Wasa water causing havoc: Public health calamity staring in the face

TWO facts stick out about the outbreak of diarrhoea in the metropolis. First is the virulence with which it is occurring: more than 700 patients land up at the ICDDR,B on daily basis. Its second feature is the early onslaught, since late February, instead of early April, it is known to occur.

That’s, however, is not the only variation or marker of unusualness about the phenomenon. The precipitation of diarrhoea this time around is not ascribable to the normal factors linked to the overall deterioration of environment in hot and humid summer, but primarily to one reason which is the piped water of Wasa. This has gotten dangerously contaminated through pipeline leakage, thanks to poor maintenance by Wasa. It is to be noted that most of the diarrhoea patients come from areas of the city exposed to most contaminated supply of Wasa waters.

In other words, Wasa which is supposed to provide pure drinking water to the citizens for the sustenance of their lives, is actually doing the opposite, pushing them into the mire of lethal health hazards. This is an infliction of double-jeopardy on the citizens, for the Wasa is not only failing to meet a basic need of the denizens, that too at a monetary cost to them, it is also subjecting them to water-borne diseases. This is Wasa’s disservice in the name of service.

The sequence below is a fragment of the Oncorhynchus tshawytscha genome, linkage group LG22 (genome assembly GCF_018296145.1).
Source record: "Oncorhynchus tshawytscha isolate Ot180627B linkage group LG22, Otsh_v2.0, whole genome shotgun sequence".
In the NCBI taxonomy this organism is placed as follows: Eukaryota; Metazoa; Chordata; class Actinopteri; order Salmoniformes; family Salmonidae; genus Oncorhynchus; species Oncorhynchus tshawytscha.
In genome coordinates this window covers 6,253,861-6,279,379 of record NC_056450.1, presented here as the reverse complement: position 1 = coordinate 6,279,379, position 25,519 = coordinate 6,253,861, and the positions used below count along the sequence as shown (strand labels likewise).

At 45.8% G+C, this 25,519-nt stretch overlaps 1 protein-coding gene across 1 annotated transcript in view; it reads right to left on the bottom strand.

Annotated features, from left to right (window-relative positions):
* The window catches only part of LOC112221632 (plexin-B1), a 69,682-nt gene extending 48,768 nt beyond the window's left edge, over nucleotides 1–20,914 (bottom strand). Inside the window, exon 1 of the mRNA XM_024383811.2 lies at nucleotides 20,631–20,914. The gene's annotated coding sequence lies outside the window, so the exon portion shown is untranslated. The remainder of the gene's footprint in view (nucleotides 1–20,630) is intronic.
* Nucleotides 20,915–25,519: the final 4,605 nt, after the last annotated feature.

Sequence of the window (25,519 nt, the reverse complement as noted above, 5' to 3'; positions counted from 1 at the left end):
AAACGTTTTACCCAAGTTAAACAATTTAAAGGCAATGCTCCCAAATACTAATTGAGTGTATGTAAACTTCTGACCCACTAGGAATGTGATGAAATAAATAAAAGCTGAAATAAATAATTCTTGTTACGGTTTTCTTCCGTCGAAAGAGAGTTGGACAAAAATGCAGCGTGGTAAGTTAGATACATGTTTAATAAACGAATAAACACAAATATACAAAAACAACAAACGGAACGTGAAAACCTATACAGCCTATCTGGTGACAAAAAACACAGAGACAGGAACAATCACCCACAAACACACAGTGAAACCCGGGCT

What is, however, quintessentially ominous is the admission of some Wasa sources that it has become impossible for its treatment plants to purify the stinky pitch-black water of Shitalakkhya and Buriganga. This then takes us to the broader issue of tanneries, chemical processing units, textile, plastic and dying factories and steel rerolling, fertiliser and paper mills polluting the river waters by dumping effluents. Successive governments’ failure to enforce environment standards on industry owners is a glaring shortcoming that the present AL government must endeavour to avert.

To be sure, a holistic approach is needed to ensure adequate supply of potable water to the citizens, such as would include capacity-building in Wasa, private sector involvement in water supply, given that Wasa only caters to part of the water demand, and above all, make sure that the sources of surface water are not themselves polluted through sewer and effluent dumps.

Source: Editorial, The Daily Star, 28 March 2009


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